Tue 12 October, 2004

By Charlie Zhu and Tom Bergin

SINGAPORE/LONDON (Reuters) – Royal Dutch/Shell has kicked off auctions for two units worth several billion dollars, to move forward with its plans to sell non-core assets to help fund more upstream oil exploration.

The company on Tuesday confirmed it and its partner, U.S. building firm Bechtel, were investigating the possible sale of their InterGen power joint venture.

Sources familiar with the situation said Shell’s advisor Citigroup had already sent offer documents to potential buyers for InterGen, while other sources said Citigroup was also preparing a sales memorandum for Shell’s global liquefied petroleum gas (LPG) distribution and marketing unit.

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Gazprom holding talks with Shell

Financial Times: Gazprom holding talks with Shell

“Other than providing cash, strategic support, or a commitment to future capital investment, Gazprom could offer Shell access to other projects in Russia…”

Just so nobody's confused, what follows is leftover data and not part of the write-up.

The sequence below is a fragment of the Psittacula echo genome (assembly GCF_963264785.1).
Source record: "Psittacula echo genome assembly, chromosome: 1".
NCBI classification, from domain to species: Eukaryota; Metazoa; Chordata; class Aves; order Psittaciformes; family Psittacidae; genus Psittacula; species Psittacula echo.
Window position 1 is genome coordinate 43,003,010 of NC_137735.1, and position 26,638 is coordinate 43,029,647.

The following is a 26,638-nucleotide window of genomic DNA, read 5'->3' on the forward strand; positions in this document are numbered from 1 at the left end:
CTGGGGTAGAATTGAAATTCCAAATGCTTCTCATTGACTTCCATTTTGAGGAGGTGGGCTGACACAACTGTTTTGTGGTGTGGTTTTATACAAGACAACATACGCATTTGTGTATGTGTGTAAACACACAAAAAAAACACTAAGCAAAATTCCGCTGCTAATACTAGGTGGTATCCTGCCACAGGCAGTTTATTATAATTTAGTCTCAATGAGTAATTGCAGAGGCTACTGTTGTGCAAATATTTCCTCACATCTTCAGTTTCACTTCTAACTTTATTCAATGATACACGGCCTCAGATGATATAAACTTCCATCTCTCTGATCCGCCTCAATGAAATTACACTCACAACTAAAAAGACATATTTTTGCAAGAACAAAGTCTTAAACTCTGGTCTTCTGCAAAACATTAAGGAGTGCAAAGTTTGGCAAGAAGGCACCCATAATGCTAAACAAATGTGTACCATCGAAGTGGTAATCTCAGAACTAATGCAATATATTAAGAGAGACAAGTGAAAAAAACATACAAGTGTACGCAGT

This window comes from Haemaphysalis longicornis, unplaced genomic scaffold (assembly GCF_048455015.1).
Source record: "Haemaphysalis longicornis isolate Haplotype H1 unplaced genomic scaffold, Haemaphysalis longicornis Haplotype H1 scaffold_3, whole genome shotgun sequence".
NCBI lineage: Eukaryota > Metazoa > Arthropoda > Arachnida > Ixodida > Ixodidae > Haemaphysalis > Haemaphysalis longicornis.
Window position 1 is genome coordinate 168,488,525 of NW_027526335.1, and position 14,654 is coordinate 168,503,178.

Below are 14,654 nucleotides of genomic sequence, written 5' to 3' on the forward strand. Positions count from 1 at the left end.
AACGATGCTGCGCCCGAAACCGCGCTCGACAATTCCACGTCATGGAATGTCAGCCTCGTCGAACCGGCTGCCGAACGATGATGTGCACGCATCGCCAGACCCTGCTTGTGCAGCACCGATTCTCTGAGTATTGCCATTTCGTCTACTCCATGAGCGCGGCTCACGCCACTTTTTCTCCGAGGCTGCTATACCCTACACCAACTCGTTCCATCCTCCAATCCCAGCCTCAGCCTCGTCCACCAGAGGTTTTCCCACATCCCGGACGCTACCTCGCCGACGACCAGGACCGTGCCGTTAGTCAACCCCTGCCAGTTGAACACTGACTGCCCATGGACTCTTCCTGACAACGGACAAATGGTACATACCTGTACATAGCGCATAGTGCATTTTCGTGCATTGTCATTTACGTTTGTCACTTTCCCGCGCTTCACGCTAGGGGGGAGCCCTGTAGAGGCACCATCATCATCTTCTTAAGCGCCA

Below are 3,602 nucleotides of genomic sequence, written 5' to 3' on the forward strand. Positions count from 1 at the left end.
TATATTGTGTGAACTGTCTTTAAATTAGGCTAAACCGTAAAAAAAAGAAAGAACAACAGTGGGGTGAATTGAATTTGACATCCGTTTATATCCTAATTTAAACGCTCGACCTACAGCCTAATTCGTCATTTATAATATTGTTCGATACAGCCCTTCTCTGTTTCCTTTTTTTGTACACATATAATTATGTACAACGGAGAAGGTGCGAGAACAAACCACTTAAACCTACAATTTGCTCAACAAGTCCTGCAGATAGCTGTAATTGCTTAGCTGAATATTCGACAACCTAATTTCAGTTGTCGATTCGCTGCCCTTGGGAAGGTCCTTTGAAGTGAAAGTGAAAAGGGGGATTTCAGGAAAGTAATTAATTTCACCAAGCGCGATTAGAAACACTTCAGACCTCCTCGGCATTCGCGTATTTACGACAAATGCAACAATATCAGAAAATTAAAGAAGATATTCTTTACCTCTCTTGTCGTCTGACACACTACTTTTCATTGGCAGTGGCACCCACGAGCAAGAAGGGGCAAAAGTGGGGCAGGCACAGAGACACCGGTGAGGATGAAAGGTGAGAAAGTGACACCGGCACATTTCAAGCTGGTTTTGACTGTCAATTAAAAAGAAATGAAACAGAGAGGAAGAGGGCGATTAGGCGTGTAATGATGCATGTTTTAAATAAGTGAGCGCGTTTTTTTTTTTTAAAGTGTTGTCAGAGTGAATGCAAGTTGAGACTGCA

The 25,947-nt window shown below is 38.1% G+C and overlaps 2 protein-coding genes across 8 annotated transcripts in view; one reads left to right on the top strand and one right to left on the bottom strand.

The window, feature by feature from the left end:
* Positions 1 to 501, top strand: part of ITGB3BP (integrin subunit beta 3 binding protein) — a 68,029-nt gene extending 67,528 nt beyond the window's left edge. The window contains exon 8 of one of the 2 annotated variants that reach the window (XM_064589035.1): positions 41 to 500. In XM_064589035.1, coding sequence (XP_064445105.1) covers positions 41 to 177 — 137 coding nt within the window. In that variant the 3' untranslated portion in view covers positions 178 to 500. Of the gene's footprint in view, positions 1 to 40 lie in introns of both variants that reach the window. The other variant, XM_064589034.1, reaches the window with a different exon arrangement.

By Andrew Jack in Moscow

Published: October 11 2004

Gazprom, the Russian state-backed gas monopoly, might take a significant equity stake in the Sakhalin 2 oil and gas project managed by Royal Dutch/ Shell by the end of the year.

John Barry, president of Shell Exploration and Production Services for Russia told the Financial Times there had been “intense discussions” in recent months with Gazprom and put the chances of a deal by the end of 2004 at 50:50.

The deal would bring to an end a period during which some of Russia’s most significant energy projects were controlled by foreign groups.

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Nigerian oil union strike threat grows

THE BUSINESS: Nigerian oil union strike threat grows

“Nigeria’s oil unions will repeat last week’s two-day strike against Royal Dutch/Shell and extend it to the US firms Chevron/Texaco and ExxonMobil if talks with the company on Tuesday breakdown. Lumumba Okugba, deputy general secretary of white-collar oil union Pengassan said: The next one will be have to be bigger…”

By Richard Orange

10 October 04

Nigeria’s oil unions will repeat last week’s two-day strike against Royal Dutch/Shell and extend it to the US firms Chevron/Texaco and ExxonMobil if talks with the company on Tuesday breakdown.